#Article (Archive)

A Bizarre Situation!

Dec 15, 2008, 6:54 AM

Who is the liaison between the Office of the President and the media? Apparently, there is none. In a front-page story, Foroyaa (12-14 December 2008) screams: "No Press Corps For The President!" And then follows it up with a rider - "Unbelievable Indeed". Then in the body of the story, the Foroyaa editor relates how he unsuccessfully tried to lay hands on a copy of the presidential address during the Eid-ul-Adha. "In the process he was informed that there was no press or public relations officer responsible for the dissemination of information at the Office of the President. An effort was made to contact one of the permanent secretaries whose number was known but the phone kept ringing without answer. The permanent secretary at the Department of State for Communication, Information and Information Technology was called but at the time he was out of his office. An attempt to talk to the Secretary of State [for Communication, Information and Information Technology] was unsuccessful," the report states.

Why has it taken so long for the post of press officer and that of director of press and public relations to be filled? These are important positions, which help the Office of the President to explain or defend its actions and inaction. There is no known presidency in the world that has no press office to manage its communications.

We have always maintained that it is counterproductive for the authorities to sideline the independent media in the drive to move The Gambia forward. When the media is starved of information, it tends to speculate, often to the disadvantage of the state. Selecting a section of the media for preferential treatment is even worse for the authorities in the sense it denies their messages the benefit of reaching a diverse audience or readership. When a national message is disseminated only through a section of the media, it is received with a grain of salt, possibly seen as propaganda.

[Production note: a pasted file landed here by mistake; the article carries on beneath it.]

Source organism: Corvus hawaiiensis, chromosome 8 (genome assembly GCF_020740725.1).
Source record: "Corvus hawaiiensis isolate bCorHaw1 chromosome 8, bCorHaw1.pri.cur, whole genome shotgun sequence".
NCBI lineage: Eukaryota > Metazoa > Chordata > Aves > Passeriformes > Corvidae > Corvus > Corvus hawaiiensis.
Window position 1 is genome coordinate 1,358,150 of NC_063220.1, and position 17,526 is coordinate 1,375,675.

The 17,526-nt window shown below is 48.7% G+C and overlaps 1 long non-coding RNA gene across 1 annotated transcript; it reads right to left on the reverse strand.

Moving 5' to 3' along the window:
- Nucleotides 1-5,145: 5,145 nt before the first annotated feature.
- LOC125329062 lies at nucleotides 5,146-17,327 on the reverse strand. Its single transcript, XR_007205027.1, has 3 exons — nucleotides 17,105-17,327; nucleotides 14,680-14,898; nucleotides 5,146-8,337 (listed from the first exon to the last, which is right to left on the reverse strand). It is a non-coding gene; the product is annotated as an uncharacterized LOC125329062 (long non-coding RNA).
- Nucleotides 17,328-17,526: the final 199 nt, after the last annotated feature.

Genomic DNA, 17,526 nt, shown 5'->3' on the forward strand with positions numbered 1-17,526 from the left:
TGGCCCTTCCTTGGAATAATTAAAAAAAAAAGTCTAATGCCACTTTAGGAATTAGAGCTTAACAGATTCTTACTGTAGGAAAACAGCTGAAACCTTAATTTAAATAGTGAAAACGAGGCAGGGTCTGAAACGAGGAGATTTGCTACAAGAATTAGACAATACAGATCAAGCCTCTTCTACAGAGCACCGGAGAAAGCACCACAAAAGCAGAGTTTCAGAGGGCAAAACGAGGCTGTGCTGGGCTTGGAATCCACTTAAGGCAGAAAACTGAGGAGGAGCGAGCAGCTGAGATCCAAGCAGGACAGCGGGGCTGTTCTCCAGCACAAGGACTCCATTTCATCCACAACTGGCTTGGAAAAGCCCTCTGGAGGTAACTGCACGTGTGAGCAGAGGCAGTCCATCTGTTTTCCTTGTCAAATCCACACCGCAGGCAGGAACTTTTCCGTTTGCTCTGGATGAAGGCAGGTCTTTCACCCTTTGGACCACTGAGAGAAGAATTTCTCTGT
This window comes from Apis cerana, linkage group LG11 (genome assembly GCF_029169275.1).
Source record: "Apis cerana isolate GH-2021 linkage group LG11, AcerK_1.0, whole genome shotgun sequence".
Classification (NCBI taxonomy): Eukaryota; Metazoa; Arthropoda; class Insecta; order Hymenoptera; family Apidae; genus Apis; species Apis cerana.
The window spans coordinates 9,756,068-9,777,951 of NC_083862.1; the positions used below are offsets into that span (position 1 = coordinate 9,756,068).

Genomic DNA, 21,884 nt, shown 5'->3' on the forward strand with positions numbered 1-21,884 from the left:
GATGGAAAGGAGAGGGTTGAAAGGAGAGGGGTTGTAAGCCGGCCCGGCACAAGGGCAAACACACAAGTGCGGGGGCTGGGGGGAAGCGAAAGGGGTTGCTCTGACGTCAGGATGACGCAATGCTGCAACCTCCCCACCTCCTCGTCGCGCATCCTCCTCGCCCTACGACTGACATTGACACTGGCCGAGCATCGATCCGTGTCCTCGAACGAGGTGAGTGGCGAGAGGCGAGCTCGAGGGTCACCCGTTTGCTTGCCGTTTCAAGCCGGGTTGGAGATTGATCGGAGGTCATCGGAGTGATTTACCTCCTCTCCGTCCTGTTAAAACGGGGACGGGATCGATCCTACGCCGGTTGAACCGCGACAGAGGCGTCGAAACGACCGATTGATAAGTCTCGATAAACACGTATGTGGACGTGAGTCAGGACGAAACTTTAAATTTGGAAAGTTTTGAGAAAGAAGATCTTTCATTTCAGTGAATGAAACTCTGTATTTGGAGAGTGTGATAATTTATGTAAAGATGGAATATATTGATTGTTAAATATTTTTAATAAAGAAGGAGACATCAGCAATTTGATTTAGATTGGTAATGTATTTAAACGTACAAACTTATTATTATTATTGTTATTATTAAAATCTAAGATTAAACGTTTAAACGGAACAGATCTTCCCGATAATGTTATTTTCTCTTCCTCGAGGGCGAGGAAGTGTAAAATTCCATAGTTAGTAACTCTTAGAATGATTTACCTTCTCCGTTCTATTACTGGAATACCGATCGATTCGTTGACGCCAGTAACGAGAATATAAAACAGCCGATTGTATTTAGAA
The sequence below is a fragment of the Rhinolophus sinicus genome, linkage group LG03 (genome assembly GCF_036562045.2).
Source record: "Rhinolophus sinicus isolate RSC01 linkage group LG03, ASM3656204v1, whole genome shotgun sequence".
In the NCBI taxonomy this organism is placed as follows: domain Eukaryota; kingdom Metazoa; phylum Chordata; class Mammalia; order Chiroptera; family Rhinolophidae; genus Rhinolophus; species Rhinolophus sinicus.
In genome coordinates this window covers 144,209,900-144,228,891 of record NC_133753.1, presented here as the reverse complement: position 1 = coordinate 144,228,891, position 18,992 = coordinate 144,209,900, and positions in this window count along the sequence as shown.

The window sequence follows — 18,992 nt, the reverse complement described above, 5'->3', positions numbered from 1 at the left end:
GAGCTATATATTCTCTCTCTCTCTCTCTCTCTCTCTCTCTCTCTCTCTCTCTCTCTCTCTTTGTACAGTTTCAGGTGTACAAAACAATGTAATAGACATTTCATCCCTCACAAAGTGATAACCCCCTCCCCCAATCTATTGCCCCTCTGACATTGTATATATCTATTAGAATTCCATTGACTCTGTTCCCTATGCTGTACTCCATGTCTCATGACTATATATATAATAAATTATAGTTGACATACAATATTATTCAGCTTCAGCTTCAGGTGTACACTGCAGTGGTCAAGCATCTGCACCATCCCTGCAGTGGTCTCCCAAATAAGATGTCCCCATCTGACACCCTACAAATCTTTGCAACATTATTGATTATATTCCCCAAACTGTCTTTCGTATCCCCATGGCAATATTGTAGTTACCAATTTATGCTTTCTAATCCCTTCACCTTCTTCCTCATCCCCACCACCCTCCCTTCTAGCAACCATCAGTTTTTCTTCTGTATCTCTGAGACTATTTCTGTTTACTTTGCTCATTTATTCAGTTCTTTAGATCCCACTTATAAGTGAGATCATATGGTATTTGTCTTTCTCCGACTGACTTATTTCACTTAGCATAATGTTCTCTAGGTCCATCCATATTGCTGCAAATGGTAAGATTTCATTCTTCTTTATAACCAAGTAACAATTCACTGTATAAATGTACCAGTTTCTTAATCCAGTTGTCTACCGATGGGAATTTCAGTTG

Seriously, it is high time professionals were recruited to run the press office at the Presidency. The candidates for these jobs should be people who understand the mindset of the journalist. They ought to know that the journalist is trained to be vigilant, inquisitive, assertive and forthright. Understanding the journalist's temperament is key to serving well as an interface between the Presidency and the media generally. That way, the media would not be treated with contempt. These people should distribute press releases to all the media houses without bias. They should invite the independent media to state functions without bias. They should be accessible to all journalists without bias and be forthcoming with clarifications on issues of national importance with candour. We reiterate that this is important in order to avoid misunderstanding and misinterpretation of government policies and programmes.

We hold that the independent media has no grudges against the state. In reporting news, the journalist is obliged to leave out their judgements, reporting only what they see or are told, where it happened, why it happened and how it happened. In its capacity as a reporter, the journalist does not pass judgement. But comments are free, as anyone can infer anything from a news story. But then again, we must respect divergent opinions, as our critics are not necessarily our enemies. This is what Bob Marley meant when he said, "Your best friend could be your worst enemy, and your worst enemy your best friend."

"You only have power over people as long as you dont take everything away from them. but when you've robbed a man of everythin he's no longer in your power - he's free again."

Solzhenitsyn, Alexander